President Goodluck Jonathan and Gen. Buhari
As Nigerians get set for the presidential election, Raheem Akingbolu recaps some vital areas in their campaigns and the impact of modern marketing infused into the electioneering process
The last two months have witnessed the most aggressive campaigns from members of the two leading political parties in the country –the ruling Peoples Democratic Party (PDP) and the main opposition, All Progressive Congress (APC). While PDP hinges its campaign on the achievement of the incumbent president, who incidentally is the party’s candidate for the March 28 election, APC weaves its own around ‘change’. For PDP and its leaders, President Goodluck Jonathan’s scorecard are enough to market him but APC members see the need for change because of their belief that the administration has failed in its bid to tackle insecurity and corruption.
As a result of this, handlers of the two political brands have cleverly developed their campaign messages to express their various beliefs. To get the message across to relevant stakeholders, many platforms were explored. Unlike in the past when the major vehicle was traditional platform, the parties built on what was achieved prior to 2011 election by investing more in social media to root support for candidates at all levels.
Jonathan’s digital approach
In furtherance of its strategy in 2011, President Goodluck Jonathan’s campaign embraced innovative technologies that would help him connect with voters, volunteers and supporters. Few months ago, the president’s campaign committee commenced its online campaign as part of his activities towards winning the hearts of Nigerians most especially those who utilise the internet, handheld devices, social media and email for Keeping up to date with information regarding next year’s elections.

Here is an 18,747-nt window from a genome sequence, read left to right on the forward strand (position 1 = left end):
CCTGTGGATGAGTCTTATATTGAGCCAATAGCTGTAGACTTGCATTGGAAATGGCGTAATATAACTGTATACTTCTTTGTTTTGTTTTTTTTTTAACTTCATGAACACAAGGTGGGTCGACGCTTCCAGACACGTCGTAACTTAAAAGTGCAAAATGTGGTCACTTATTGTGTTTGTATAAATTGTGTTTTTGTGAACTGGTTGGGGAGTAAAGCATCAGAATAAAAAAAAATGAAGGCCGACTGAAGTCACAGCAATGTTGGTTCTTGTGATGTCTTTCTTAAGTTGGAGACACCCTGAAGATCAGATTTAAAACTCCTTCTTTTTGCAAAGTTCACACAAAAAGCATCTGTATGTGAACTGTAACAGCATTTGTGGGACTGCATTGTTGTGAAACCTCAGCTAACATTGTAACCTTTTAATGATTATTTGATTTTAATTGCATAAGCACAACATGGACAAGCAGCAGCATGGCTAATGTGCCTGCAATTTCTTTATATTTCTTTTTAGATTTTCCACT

The online campaign being anchored by a group called Goodluck Jonathan Global Campaign Team (GJGCT) on its website said the site was developed specially to mobilise Nigerian youths and other Nigerians at home and abroad in supporting the president’s aspiration and increase his international campaign awareness.
So far, the site has explained and answered many questions about the achievements of Jonathan within the last few couple of months of the present administration and has urged every Nigerian on the internet to access it. The site affords people an opportunity to share their thoughts on important issues and respond to the administration’s policy and ideas. More than 500,000 people visited the site in the first month of its launch.
In recent months, GJGCT with the help of its strategic partners have issued announcements about the Goodluck Jonathan campaign’s use of innovative technology. To be precise, some observers say Jonathan has raised the bar to new heights with the use of interactive web tools in the history or the country’s elections. Jonathan’s grip of new technology seems to reflect his connection to Nigeria’s young voters. “We are really targeting the under-30 crowd”.
To observers, Goodluck Jonathan’s Digital Online presidential campaign is more than a major social media milestone because it ushered in a new relationship amongst voters and their supporters. Due to social media, an unparalleled number of individuals have a new kind of active, direct role in Jonathan’s campaign.
Buhari’s fundraising on facebook
The APC presidential candidate, General Muhammadu Buhari, also proved while his party’s primary was approaching that he was in tune with modern age as he went on the social media to raise funds for his presidential campaign.
The initiative through a crowd funding platform on facebook was considered a new development in the history of Nigeria’s presidential political campaigns.
In a message on his facebook page, Buhari urged for sacrificial giving from his supporters, noting that he was not ignorant of their already difficult living conditions. He, however, cautioned that sacrifice was needed in order to put an end to the life of the Goodluck Jonathan administration and with it, according to him, the tide of corruption, insecurity and other pains on Nigerians.